In the mountainous east of Laiwu, an “Eliminate Communism Autonomous Army” (jiaogong zizhi jun) operated under the command of one Zhang Wenzheng. Zhang was the “great teacher” and leader of the local branch of the “Middle Way” (zhongyang dao) religious sect, which was active in over 20 counties of Shandong. There are two versions of how the followers of the Middle Way in Laiwu. Communist sources, some of which where used to suppress the sect in the early 1950s, claims that around 1,800 followers of Zhang fought on behalf of the resistance with a Nationalist commander operating further south, Zhang Liyuan, but that they later transferred to the control of two important commanders who eventually surrendered to the Japanese, Zhang Buyun and Wu Huawen. By the time the army of the Middle Way had joined Wu Huawen’s forces, most likely when he was stationed in Laiwu, they had dwindled to some 500 men and were of little use. Their leader Zhang Wenzheng was killed by Communist forces in 1945.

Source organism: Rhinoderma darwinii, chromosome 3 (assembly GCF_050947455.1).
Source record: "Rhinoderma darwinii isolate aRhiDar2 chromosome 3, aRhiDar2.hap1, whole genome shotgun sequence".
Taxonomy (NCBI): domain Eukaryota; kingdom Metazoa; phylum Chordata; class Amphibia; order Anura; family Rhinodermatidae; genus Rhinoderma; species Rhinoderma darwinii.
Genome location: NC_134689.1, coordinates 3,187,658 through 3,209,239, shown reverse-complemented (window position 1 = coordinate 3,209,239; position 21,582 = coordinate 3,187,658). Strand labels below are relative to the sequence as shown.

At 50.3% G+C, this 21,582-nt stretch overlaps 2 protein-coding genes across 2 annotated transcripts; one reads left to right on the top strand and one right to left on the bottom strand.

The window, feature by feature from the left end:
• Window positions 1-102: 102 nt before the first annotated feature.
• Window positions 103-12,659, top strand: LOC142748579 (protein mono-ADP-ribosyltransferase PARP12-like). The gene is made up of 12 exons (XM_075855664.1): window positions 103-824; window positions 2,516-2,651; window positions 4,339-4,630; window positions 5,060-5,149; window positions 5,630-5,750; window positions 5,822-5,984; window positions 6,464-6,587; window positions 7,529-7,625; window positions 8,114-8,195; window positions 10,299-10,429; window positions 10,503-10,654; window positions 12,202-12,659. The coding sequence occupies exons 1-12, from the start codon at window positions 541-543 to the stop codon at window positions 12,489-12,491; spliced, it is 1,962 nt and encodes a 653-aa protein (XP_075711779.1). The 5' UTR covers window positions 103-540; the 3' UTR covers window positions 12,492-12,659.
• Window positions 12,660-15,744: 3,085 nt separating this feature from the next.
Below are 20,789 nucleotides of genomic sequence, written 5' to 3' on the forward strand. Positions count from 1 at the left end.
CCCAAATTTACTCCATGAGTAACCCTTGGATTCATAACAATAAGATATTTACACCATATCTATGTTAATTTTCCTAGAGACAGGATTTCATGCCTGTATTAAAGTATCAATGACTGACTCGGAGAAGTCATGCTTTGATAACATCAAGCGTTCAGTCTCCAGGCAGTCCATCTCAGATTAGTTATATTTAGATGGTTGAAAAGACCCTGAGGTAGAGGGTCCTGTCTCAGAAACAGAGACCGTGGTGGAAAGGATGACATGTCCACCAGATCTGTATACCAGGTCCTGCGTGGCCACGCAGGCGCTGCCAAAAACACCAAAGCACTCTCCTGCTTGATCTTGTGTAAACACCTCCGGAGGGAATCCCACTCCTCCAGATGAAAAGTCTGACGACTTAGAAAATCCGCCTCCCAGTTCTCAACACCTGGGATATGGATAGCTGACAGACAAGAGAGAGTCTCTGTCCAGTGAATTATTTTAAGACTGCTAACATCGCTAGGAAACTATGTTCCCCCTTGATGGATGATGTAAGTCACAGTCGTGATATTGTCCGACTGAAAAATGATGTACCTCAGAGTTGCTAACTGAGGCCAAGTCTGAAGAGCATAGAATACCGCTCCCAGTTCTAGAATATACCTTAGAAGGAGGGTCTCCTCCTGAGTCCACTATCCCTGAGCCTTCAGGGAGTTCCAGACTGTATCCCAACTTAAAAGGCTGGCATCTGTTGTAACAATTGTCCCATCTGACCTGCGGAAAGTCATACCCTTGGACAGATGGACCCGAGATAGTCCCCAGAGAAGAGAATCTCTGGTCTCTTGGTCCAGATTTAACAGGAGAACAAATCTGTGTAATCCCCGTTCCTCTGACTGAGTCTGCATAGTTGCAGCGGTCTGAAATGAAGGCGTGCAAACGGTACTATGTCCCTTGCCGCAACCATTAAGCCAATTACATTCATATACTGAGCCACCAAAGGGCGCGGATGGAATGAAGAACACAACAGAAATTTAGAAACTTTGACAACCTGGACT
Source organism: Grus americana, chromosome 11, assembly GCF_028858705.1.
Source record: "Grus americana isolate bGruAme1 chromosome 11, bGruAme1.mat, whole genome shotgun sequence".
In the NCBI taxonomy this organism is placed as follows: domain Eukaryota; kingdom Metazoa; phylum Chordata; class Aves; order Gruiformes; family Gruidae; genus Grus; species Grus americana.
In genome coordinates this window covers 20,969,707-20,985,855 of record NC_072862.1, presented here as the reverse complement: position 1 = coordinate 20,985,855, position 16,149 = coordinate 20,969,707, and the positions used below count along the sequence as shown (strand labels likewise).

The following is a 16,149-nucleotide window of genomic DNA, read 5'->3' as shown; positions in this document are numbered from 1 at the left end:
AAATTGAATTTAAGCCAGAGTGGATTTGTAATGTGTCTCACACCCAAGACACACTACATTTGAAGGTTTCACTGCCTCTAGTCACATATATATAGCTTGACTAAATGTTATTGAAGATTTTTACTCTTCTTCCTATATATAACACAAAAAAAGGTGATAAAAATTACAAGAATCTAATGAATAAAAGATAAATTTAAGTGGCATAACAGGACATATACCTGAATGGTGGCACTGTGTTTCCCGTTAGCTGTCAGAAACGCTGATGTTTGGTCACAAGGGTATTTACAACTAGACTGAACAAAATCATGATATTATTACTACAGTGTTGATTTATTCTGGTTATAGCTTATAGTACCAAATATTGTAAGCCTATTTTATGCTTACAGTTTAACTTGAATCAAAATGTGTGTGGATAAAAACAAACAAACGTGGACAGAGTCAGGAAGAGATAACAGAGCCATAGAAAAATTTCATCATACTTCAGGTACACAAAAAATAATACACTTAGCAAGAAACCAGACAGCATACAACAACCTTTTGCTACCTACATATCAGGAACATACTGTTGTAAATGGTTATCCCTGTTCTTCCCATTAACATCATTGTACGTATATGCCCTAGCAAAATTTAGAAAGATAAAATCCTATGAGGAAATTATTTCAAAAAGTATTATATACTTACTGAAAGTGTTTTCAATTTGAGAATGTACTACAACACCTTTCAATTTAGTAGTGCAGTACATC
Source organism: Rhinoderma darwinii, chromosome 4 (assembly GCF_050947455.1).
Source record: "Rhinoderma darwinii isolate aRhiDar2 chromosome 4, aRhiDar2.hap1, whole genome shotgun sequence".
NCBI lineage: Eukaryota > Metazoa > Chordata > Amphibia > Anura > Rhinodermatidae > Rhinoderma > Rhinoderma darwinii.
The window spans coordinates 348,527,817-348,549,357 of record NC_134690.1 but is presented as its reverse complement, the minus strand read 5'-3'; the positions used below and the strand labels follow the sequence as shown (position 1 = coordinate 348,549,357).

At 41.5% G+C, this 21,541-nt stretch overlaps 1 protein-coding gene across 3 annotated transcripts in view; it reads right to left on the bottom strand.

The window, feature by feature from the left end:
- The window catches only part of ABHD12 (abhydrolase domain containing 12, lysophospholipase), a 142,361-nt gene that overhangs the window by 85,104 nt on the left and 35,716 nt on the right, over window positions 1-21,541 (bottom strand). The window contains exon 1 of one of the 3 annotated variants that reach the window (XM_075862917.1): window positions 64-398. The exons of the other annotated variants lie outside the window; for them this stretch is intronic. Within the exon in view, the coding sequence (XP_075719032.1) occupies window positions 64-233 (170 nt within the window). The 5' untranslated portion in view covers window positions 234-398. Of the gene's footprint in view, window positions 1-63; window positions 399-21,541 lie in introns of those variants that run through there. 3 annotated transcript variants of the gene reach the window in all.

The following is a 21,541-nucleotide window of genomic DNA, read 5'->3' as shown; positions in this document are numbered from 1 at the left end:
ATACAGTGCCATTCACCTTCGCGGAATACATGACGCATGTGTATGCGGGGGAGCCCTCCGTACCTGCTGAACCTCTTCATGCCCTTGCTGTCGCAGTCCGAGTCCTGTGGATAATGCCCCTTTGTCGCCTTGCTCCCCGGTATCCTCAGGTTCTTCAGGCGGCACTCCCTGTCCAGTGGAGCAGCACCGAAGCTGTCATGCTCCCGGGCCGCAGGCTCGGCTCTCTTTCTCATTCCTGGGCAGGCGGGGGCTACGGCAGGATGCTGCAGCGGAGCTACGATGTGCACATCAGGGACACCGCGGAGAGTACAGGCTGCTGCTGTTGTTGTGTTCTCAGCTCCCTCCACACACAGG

A 1947 Nationalist report on puppet armies in Laiwu tells their story somewhat differently. It claimed that early in the war against Japan, the Middle Way followers first fought in league with local Communist forces but, following disagreements, they were expelled from the county and surrendered to the Japanese in 1941. They then returned to Laiwu and grew in strength to about 3,000 rifles with Japanese support. The Middle Way then turned upon their former allies and were responsible for the capture and killing of hundreds of members of the “treasonous Party” (the Nationalist term for the Communist Party). Part of their army was dispersed by the Japanese in 1942 on suspicion of working secretly with the resistance, while the remainder was wiped out by Communist forces in 1946, after Japanese surrender.